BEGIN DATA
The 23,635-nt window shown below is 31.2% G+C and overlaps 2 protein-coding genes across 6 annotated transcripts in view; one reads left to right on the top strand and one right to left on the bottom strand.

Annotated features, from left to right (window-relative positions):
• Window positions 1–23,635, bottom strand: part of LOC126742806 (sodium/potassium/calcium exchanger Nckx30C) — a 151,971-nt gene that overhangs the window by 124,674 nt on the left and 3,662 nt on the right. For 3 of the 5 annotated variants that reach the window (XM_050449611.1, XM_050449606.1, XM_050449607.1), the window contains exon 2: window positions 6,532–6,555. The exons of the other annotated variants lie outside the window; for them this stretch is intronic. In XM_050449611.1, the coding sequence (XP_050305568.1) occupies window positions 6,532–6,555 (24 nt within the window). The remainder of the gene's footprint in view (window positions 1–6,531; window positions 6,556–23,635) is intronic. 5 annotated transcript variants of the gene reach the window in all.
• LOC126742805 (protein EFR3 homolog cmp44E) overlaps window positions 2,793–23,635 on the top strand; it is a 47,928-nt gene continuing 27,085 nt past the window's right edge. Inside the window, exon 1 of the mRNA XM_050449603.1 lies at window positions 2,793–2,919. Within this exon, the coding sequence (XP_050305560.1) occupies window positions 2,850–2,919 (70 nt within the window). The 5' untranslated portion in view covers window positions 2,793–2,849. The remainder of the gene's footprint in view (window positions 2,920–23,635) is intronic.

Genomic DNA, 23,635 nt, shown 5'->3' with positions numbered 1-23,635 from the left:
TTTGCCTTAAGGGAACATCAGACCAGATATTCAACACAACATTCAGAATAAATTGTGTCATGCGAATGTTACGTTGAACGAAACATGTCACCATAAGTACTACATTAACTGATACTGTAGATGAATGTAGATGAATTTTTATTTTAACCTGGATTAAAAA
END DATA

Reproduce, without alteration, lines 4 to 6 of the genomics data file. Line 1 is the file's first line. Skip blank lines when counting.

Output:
• LOC126742805 (protein EFR3 homolog cmp44E) overlaps window positions 2,793–23,635 on the top strand; it is a 47,928-nt gene continuing 27,085 nt past the window's right edge. Inside the window, exon 1 of the mRNA XM_050449603.1 lies at window positions 2,793–2,919. Within this exon, the coding sequence (XP_050305560.1) occupies window positions 2,850–2,919 (70 nt within the window). The 5' untranslated portion in view covers window positions 2,793–2,849. The remainder of the gene's footprint in view (window positions 2,920–23,635) is intronic.

Genomic DNA, 23,635 nt, shown 5'->3' with positions numbered 1-23,635 from the left:
TTTGCCTTAAGGGAACATCAGACCAGATATTCAACACAACATTCAGAATAAATTGTGTCATGCGAATGTTACGTTGAACGAAACATGTCACCATAAGTACTACATTAACTGATACTGTAGATGAATGTAGATGAATTTTTATTTTAACCTGGATTAAAAA